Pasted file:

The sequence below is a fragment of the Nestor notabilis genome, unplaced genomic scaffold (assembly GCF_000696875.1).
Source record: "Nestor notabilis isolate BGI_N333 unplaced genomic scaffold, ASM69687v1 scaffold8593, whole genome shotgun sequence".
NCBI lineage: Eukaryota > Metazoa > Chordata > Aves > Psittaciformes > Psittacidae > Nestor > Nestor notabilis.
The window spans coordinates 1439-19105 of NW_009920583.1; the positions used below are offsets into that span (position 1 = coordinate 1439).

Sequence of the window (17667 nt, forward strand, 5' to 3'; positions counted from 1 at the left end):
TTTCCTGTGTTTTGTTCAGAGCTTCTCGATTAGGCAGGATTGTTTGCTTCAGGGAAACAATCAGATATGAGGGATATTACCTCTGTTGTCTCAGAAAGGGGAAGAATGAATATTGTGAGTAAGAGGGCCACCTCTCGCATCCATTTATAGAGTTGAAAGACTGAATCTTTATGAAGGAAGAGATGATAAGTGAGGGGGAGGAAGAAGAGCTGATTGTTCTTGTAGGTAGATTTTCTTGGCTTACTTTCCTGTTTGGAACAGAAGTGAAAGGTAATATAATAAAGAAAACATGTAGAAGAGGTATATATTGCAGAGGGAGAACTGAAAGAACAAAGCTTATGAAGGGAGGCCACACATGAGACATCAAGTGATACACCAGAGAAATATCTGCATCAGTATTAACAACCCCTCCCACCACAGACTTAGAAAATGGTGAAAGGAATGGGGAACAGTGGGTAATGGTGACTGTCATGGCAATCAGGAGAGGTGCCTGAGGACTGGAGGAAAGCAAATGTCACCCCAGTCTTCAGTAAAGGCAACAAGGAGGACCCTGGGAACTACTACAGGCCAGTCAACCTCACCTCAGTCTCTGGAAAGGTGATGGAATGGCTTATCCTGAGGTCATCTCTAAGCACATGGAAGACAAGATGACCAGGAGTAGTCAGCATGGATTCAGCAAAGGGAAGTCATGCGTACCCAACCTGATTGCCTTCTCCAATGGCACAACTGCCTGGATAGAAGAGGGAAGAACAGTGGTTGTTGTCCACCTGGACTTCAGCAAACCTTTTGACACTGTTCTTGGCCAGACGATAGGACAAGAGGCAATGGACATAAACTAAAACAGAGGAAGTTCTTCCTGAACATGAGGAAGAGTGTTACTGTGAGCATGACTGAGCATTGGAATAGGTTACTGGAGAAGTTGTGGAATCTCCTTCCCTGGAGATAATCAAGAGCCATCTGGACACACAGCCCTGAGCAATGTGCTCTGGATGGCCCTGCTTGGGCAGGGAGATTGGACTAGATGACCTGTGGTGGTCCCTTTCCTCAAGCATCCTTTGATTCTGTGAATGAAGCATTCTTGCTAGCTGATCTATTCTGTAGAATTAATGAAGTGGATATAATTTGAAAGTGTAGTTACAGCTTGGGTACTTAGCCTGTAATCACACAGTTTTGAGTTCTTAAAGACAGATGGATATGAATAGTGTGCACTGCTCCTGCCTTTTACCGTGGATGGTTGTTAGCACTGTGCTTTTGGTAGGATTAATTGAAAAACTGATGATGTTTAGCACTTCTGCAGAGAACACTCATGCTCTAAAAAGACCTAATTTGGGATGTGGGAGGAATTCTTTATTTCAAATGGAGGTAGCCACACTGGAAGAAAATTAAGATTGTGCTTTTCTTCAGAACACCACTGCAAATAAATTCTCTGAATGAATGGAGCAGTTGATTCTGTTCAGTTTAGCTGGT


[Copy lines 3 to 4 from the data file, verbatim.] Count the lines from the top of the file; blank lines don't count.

NCBI lineage: Eukaryota > Metazoa > Chordata > Aves > Psittaciformes > Psittacidae > Nestor > Nestor notabilis.
The window spans coordinates 1439-19105 of NW_009920583.1; the positions used below are offsets into that span (position 1 = coordinate 1439).